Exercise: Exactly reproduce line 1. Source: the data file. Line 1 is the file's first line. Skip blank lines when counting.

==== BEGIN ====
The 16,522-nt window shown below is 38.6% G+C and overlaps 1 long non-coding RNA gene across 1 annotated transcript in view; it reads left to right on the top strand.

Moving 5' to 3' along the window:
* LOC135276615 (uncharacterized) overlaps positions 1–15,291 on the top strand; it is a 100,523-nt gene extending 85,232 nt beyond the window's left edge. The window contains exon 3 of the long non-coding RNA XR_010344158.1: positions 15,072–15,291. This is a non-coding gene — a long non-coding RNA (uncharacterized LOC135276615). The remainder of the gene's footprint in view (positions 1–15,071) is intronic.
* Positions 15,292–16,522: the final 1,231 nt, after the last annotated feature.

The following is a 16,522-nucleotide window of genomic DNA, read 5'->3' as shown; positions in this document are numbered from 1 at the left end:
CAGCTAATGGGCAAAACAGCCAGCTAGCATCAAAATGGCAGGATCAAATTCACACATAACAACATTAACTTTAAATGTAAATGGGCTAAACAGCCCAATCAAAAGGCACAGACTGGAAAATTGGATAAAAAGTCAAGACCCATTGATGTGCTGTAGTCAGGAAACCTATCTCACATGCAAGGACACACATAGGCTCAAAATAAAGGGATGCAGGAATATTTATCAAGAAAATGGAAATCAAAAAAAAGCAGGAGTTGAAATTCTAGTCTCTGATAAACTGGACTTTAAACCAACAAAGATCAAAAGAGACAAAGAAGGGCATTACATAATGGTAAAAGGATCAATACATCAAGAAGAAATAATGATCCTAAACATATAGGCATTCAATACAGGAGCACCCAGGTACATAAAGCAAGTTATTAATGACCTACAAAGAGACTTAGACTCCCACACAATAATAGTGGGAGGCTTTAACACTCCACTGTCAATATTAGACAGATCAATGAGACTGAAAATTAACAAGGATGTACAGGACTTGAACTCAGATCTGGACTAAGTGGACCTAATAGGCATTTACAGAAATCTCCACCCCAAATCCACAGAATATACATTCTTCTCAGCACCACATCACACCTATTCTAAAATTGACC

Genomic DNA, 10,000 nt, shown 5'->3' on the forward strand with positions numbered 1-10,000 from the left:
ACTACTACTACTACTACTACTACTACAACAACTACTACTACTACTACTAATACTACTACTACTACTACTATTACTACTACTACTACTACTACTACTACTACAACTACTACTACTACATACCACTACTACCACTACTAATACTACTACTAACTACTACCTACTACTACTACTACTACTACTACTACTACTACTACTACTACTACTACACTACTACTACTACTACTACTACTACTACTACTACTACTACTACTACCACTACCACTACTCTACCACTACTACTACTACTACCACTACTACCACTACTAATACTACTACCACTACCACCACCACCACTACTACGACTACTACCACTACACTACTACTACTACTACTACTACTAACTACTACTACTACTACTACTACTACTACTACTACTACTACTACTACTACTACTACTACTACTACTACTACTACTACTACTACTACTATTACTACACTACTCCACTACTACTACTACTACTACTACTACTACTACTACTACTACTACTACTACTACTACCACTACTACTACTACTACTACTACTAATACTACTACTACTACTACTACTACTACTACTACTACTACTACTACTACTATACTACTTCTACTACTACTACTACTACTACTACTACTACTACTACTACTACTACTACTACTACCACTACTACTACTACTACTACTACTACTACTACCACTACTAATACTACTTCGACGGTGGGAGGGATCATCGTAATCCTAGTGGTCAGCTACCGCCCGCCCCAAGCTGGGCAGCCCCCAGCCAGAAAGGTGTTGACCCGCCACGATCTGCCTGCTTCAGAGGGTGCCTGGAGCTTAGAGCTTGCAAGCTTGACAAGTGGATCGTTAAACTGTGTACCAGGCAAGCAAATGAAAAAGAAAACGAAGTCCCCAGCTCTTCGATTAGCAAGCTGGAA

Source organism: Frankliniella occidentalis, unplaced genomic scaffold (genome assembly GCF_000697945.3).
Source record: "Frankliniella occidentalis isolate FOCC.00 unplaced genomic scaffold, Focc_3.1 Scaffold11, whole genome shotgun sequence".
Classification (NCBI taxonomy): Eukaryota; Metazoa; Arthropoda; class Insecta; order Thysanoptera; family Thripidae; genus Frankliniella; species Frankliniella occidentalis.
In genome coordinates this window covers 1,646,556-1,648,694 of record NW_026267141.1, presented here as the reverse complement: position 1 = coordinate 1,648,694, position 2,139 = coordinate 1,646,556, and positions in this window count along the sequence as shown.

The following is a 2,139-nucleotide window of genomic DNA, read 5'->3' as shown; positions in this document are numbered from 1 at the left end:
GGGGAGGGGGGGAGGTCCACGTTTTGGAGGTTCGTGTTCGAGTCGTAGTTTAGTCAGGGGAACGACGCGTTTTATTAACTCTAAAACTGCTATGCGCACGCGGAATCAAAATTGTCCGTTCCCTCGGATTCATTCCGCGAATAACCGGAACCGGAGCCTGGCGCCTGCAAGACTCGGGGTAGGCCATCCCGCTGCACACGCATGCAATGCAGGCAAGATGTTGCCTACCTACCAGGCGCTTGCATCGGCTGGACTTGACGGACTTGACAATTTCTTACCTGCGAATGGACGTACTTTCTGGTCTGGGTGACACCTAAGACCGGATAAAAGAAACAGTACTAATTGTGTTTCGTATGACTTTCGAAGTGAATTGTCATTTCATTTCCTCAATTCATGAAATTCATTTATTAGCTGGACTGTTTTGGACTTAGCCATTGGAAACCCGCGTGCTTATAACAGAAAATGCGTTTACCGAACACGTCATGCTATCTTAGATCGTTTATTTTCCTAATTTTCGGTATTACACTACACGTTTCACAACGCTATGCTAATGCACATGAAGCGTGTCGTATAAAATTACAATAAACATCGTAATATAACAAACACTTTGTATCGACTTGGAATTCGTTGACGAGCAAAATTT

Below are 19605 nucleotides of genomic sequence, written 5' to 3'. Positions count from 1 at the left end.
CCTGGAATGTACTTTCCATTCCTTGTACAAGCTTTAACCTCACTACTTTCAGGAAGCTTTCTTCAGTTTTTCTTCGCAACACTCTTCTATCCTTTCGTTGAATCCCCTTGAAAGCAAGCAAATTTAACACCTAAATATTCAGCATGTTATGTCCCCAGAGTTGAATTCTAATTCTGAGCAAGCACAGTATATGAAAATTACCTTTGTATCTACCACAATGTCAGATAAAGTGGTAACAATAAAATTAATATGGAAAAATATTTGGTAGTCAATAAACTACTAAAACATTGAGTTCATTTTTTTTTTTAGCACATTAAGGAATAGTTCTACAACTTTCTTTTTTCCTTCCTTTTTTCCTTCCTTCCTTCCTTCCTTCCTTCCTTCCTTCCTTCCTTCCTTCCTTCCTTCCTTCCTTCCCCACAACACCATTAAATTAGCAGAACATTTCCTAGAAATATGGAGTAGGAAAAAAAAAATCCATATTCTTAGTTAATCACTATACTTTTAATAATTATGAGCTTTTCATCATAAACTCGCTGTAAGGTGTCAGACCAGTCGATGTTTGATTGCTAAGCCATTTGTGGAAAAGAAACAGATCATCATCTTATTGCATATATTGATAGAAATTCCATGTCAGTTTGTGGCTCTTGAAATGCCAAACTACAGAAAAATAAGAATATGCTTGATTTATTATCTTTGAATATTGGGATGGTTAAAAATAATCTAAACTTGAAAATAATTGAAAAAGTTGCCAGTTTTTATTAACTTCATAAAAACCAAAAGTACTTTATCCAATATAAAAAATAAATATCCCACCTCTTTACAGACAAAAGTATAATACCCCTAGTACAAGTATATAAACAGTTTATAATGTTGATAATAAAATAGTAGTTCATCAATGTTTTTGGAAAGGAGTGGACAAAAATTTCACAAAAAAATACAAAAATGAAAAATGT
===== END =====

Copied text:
The 16,522-nt window shown below is 38.6% G+C and overlaps 1 long non-coding RNA gene across 1 annotated transcript in view; it reads left to right on the top strand.